Can Thyme Survive Winter? [Full Guide]

Thyme is a Mediterranean herb that is commonly used in homes for cooking. It can be found in all kinds of dishes including European, Mediterranean, Latin, Central American, British, African, and Caribbean styles.

It’s a fairly easy plant to grow which is why so many people choose to grow it in their gardens. After all, why waste money at the grocery store every week when you can grow your own herbs? Maybe that’s why you’re here.

Have you decided that you want to grow thyme in your garden, but you aren’t sure if it’ll survive? Maybe you live somewhere that gets very cold over winter and are afraid the frost will kill off your plants.

Well, you’re in the right place. We’re going to cover how tolerant thyme is of the cold and what you can do to help it make it to the next spring.

Plant Hardiness Zones

Will thyme survive winter? If you live in hardiness zones 5-9, the answer is yes.

Thyme is a fairly cold-tolerant plant. In fact, it is considered a semi-evergreen plant and is capable of retaining some of its foliage even throughout the winter months.

In the cold United States winters, thyme is known for surviving in USDA hardiness zones 5 through 9. It can sometimes survive in zone 4 when it is provided with extra protection.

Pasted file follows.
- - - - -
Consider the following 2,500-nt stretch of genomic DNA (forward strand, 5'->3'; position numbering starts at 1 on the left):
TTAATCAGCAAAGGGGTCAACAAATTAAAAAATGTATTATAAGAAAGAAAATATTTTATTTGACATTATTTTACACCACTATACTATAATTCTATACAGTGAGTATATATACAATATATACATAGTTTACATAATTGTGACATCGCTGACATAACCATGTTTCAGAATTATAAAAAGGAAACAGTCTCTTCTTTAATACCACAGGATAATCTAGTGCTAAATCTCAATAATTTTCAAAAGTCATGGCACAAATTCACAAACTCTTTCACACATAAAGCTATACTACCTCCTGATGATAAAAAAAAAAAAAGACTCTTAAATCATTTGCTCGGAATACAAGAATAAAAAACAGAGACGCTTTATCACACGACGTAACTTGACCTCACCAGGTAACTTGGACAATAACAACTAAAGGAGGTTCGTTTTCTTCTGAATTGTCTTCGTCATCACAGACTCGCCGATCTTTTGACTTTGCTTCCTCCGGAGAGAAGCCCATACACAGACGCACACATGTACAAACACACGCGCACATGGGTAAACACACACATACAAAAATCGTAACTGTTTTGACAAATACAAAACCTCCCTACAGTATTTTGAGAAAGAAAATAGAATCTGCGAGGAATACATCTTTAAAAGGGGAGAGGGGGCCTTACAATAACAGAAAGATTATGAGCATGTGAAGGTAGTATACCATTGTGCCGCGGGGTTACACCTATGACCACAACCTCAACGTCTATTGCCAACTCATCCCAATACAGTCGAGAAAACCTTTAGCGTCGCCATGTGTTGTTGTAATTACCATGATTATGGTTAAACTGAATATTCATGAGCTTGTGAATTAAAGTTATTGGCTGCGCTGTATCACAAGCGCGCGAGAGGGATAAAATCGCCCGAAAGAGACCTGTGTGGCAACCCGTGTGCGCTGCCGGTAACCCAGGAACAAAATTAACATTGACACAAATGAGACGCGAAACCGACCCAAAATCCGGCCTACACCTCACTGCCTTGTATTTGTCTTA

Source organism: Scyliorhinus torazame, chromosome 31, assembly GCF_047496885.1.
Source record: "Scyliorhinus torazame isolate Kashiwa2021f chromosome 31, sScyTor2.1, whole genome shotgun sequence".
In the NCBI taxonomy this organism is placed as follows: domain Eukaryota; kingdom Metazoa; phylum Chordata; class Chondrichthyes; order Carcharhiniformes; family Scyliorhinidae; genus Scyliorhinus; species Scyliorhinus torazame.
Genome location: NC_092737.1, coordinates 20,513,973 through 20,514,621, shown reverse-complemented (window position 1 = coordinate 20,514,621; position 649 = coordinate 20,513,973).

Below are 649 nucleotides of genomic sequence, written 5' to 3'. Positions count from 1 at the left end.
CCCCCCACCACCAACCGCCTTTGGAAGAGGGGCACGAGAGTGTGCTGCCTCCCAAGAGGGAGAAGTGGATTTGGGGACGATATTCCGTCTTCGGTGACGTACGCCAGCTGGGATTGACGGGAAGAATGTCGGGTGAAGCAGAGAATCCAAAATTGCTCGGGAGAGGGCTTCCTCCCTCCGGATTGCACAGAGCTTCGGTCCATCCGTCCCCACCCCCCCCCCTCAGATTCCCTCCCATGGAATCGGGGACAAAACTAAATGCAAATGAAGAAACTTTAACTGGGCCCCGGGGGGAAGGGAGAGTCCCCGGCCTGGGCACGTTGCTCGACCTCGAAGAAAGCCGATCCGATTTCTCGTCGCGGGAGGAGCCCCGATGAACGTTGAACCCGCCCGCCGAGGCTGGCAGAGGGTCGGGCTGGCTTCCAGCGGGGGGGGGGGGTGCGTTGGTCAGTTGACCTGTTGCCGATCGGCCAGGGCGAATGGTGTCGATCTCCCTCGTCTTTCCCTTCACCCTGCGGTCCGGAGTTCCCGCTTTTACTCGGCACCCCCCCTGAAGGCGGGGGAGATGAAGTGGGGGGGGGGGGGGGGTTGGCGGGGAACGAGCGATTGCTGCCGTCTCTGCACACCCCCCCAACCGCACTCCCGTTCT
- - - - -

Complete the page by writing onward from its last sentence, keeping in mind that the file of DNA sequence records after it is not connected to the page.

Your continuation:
Can Thyme Survive Winter?

As I stated above, thyme is a very cold tolerant plant. It can survive in temperatures down to -20 degrees Fahrenheit. Some species can even survive down to -30 degrees Fahrenheit.

As long as you take care of thyme throughout the warmer months of the year, it should do just fine through the winter months. That is, as long as you live in zones 5-9. If you live in zones below 5, you’ll want to bring your thyme inside over winter.

Even though thyme is cold tolerant, there are things you can do to prepare it for the coming cold. Keeping your plant watered, pruned, and covered in mulch is most important in overwintering your plant.

Thyme in winter
Thyme in winter

What Is The Lowest Temperature That Thyme Can Survive?

The lowest temperatures that culinary or English thyme can survive is down to -30 degrees Fahrenheit. These varieties are the exception to the rule though, because they can survive in zone 4.

Most thyme varieties, like lemon thyme and creeping thyme, can only survive down to -20 degrees Fahrenheit. They can survive in zones 5 and above.

Still, -20 degrees Fahrenheit is extremely cold, so it’s impressive that thyme can survive these extreme temperatures and even produce foliage. It’s safe to say, then, that thyme will survive through winter unless you live where the winter becomes extremely harsh.

Should You Bring Thyme Inside In Winter?

Unless you live in hardiness zones less than 5, it’s not necessary to bring your thyme inside over winter.